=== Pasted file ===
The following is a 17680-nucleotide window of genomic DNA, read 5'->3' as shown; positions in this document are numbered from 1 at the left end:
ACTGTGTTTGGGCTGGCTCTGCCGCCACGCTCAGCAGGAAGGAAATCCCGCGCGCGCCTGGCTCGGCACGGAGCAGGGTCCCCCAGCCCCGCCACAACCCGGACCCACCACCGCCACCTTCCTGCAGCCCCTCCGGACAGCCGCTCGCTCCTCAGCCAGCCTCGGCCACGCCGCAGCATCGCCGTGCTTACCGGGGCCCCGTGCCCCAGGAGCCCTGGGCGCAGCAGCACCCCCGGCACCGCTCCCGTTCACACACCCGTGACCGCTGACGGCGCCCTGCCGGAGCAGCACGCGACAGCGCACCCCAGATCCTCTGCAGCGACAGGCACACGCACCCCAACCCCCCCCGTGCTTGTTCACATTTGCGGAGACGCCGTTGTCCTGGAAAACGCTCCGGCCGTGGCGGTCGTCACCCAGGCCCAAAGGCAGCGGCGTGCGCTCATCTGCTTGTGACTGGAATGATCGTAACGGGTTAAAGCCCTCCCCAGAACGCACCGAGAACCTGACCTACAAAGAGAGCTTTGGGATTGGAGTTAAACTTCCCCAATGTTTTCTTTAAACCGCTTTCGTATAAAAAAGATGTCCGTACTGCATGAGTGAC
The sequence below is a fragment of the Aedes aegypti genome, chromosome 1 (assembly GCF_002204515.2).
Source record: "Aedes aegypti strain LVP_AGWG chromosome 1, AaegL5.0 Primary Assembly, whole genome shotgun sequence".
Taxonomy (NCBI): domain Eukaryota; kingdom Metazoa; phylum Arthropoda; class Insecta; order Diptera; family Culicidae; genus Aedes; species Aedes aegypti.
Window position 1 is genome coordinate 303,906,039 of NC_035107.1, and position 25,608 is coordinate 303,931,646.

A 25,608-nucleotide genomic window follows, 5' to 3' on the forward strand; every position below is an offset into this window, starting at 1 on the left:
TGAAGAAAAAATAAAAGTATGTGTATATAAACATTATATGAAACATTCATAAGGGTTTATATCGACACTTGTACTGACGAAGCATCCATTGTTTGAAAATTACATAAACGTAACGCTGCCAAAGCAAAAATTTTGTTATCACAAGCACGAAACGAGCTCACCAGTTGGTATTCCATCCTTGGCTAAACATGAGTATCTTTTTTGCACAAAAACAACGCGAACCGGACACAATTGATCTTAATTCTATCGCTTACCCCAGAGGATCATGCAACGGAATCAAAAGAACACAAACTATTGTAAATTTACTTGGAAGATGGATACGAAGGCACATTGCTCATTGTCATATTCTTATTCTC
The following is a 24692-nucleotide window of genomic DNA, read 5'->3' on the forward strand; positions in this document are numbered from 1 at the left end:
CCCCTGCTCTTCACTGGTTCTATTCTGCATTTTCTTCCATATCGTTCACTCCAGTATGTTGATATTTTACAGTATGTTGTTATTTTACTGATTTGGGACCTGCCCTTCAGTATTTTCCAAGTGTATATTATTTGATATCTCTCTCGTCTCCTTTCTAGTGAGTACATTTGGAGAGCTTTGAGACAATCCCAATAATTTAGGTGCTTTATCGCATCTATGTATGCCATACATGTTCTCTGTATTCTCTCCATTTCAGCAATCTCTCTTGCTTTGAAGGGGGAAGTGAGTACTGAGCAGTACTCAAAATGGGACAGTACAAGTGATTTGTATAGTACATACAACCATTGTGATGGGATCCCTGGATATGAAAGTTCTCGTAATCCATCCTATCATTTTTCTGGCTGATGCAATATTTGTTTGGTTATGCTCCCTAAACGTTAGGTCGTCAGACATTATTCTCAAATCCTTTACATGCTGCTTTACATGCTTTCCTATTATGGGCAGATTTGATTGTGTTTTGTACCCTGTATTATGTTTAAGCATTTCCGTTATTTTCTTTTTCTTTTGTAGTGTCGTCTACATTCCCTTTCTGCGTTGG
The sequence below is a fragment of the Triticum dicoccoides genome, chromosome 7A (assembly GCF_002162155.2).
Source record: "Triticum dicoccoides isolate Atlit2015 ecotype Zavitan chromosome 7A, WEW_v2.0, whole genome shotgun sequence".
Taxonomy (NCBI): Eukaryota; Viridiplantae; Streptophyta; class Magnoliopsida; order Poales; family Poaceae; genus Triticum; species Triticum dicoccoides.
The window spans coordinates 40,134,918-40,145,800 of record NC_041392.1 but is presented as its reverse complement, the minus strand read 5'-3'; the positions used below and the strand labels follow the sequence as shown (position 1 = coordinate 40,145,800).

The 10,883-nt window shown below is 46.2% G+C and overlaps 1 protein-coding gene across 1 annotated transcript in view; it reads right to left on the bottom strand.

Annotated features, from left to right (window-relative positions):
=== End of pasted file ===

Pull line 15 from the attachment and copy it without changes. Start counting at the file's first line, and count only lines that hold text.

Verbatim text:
The 10,883-nt window shown below is 46.2% G+C and overlaps 1 protein-coding gene across 1 annotated transcript in view; it reads right to left on the bottom strand.